When Harry Winston gave the Hope Diamond to the Smithsonian he sent it down from New York by mail. When the Treasury Department wanted to move 800 pieces of paper two blocks to the Institution they sent it over in care of a guard toting an Uzi submachine gun. This may be a comment on the Postal Service or on our society.

The paper was rare U.S. currency, with a face value of $578,365.79 and a market value that may be even greater, although four of the bills were $100,000 notes that are unspendable and cannot even be shown around by anyone but S. Dillon Ripley and his friends.

Perhaps what made Treasury so nervous was that the money was hot, or at least unlegal. Nowhere in the U.S. Code does it say that the people who print our money can keep samples. They search every shift at the Bureau of Engraving and Printing to make sure they don't. Nevertheless, various Treasury employees have been setting specimens aside ever since the Civil War, for which they have the undying gratitude of Elvira Eliza Clain-Stefanelli, co-curator of the numismatics division of the Museum of History and Technology.

"Our currency collection was very weak, especially in the federal issues," she said . "This Treasury collection is one of the best in the world," said her husband and co-curator, Vladimir Clain-Stefanelli.

Added to the collection of 23,000 bills donated by Chase Manhattan Bank in January, the Treasury series raises the Smithsonian money collection to first rank in the world, although Mrs. Clain-Stefanneli eschews comparisons. "Most collections either concentrate on rarities or aim for completeness," she said. "We have tried for both, because unique specimens are fascinating but having the full runs of issues is necessary for historical research."

The highlight of the Treasury series - although not the most important to scholars - is the $100,000 bill bearing the serial number A 00000001 A, the only one of the unique series that was ever issued.It went on display immediately, replacing the phony $100,000 note Treasury counterfieted for the Smithsonian years ago.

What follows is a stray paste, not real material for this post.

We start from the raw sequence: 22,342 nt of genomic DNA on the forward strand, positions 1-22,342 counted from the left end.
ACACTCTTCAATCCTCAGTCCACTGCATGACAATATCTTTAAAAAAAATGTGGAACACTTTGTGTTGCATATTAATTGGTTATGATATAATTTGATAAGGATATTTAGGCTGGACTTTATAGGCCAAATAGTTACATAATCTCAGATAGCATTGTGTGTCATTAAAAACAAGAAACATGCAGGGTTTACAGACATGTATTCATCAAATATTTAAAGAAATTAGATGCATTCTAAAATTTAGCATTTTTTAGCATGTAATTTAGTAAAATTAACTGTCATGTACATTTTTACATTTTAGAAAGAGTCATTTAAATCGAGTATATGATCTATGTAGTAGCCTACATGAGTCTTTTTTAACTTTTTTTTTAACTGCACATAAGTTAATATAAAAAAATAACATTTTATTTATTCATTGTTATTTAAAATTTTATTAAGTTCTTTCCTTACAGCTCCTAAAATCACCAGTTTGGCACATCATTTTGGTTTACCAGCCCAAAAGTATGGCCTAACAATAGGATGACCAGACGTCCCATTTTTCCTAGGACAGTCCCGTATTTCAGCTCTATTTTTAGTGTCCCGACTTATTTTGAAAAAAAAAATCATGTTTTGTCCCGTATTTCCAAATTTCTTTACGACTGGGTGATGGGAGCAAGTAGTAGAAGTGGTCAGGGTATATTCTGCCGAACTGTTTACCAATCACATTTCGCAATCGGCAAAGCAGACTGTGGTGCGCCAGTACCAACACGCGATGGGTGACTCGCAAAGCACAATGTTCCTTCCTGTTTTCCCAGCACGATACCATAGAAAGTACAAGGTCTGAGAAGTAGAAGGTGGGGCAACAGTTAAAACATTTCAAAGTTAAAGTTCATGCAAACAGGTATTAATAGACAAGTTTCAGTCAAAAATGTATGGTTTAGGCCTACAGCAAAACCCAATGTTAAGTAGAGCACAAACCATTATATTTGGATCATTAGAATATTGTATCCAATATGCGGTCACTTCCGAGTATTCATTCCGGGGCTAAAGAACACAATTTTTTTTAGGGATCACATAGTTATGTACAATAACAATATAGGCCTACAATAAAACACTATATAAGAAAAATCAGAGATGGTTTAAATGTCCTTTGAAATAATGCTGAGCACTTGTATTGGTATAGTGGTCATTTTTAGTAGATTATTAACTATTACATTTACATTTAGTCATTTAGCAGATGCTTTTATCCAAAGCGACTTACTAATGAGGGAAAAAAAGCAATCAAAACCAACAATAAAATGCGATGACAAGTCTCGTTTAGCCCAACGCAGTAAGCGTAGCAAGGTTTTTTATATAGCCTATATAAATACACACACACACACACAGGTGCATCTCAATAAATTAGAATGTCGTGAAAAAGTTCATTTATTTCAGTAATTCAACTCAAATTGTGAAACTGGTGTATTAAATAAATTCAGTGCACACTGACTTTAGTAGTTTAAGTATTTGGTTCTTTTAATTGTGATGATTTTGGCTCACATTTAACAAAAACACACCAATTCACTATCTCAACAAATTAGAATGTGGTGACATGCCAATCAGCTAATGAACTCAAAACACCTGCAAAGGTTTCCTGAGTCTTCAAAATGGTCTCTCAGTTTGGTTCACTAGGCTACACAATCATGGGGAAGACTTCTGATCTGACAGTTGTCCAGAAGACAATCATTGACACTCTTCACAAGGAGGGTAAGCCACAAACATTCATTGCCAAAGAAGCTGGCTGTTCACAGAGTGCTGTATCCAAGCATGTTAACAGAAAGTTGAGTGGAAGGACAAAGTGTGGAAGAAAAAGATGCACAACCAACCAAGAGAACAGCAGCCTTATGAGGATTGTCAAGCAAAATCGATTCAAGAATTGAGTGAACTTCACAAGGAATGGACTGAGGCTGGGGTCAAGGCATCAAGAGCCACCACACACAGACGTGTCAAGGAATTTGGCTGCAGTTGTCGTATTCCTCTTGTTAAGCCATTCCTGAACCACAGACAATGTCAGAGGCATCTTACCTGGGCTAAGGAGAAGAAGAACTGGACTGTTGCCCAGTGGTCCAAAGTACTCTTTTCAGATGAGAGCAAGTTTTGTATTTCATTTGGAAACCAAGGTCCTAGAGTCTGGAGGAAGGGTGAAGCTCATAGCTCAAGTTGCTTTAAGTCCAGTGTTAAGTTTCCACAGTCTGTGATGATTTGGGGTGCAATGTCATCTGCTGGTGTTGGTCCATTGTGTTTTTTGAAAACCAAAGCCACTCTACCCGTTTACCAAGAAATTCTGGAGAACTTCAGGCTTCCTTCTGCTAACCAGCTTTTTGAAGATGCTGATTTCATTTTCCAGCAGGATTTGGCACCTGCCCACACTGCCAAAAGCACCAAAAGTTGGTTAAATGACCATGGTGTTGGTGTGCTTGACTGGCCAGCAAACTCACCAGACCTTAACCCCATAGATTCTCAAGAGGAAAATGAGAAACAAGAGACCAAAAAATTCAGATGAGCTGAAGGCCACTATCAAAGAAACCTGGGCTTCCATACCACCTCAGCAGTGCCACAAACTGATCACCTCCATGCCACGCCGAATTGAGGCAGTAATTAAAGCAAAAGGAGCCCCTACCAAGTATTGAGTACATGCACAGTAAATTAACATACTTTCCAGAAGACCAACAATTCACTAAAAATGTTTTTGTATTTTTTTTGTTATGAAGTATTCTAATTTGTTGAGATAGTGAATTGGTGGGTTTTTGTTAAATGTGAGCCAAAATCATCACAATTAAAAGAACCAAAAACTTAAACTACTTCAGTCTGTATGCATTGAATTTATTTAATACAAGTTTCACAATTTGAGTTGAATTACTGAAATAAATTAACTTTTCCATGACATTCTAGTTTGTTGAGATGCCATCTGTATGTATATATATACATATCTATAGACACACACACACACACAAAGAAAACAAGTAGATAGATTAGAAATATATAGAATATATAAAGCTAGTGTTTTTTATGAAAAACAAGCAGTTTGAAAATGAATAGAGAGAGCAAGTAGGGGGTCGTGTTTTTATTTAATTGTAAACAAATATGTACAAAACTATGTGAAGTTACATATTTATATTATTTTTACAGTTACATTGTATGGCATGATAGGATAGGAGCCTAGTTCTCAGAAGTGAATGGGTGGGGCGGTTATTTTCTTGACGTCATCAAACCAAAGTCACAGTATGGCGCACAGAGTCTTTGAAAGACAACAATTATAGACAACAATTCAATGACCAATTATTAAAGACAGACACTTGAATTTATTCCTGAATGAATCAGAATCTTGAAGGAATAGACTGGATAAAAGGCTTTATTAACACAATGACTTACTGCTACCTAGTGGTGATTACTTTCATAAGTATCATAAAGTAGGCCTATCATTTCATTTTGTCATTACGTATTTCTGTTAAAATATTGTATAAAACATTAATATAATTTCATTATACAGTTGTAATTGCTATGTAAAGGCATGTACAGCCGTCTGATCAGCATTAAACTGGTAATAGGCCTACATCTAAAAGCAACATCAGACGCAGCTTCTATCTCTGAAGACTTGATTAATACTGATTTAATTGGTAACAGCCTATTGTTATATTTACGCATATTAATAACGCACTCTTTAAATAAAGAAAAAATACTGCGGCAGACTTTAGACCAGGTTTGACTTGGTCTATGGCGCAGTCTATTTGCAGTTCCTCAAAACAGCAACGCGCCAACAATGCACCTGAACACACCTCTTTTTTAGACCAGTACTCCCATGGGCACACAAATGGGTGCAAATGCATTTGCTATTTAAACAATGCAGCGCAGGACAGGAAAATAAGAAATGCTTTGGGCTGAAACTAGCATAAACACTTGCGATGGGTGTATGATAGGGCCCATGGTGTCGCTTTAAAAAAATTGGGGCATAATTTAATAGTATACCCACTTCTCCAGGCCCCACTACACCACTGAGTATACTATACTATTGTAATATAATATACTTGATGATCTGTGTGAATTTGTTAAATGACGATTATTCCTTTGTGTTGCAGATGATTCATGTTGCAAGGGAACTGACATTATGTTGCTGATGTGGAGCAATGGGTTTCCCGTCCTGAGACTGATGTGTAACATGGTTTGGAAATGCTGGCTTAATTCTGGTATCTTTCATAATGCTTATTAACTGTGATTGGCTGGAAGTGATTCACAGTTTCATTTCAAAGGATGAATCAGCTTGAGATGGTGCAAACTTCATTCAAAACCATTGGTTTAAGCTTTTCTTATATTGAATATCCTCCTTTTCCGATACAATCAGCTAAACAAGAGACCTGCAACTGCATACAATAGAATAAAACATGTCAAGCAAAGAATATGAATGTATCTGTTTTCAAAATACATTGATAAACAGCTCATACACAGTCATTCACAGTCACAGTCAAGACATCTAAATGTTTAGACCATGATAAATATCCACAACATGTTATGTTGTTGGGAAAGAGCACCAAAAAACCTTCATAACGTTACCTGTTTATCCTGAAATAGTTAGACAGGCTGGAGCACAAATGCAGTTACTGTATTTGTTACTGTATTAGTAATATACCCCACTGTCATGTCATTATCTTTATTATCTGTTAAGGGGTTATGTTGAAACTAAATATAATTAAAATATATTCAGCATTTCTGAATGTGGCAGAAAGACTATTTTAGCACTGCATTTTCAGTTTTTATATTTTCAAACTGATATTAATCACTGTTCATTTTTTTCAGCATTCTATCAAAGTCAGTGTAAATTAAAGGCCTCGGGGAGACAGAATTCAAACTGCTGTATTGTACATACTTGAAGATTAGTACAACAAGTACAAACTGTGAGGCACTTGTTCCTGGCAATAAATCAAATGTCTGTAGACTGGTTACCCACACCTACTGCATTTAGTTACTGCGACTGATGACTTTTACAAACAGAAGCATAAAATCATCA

Mrs. Clain-Stefanelli was glad to see the last of the fake one, which was printed on the front side only. "We worked so hard on that exhibit, and then people just skip over everything else to get to that one. I remember particularly a pair of nuns who had their noses pressed against the case, really squashed, just devouring that thing."

Perhaps the Stefanellis have spent so much time studying money as history that they forget that to most of us money is money . "Sometimes I hold a rare old coin and think of how many hands it has passed through, that men may have murdered to possess it . ." Here Mrs. Clain-Stefanelli fell into a reverie from which she was aroused only with difficulty by one of the sherry-sipping VIPs at the presentation ceremony.

Only three of the notes went on display immediately. The rest are kept in a vault that makes Scrooge McDuck's look like a piggy bank.

"I wish our budget would permit us to put much more of our collection on display." Mrs. Clain-Stefanelli said. "But we're very short of money." CAPTION: Picture, GOLD CERTIFICATE, THE ONLY $100,000 NOTE EVER ISSUED AS U.S. CURRENCY, IS NOW AT THE SMITHSONAN - REPLACING THE COUNTERFEIT THAT HAD BEEN IN ITS PLACE.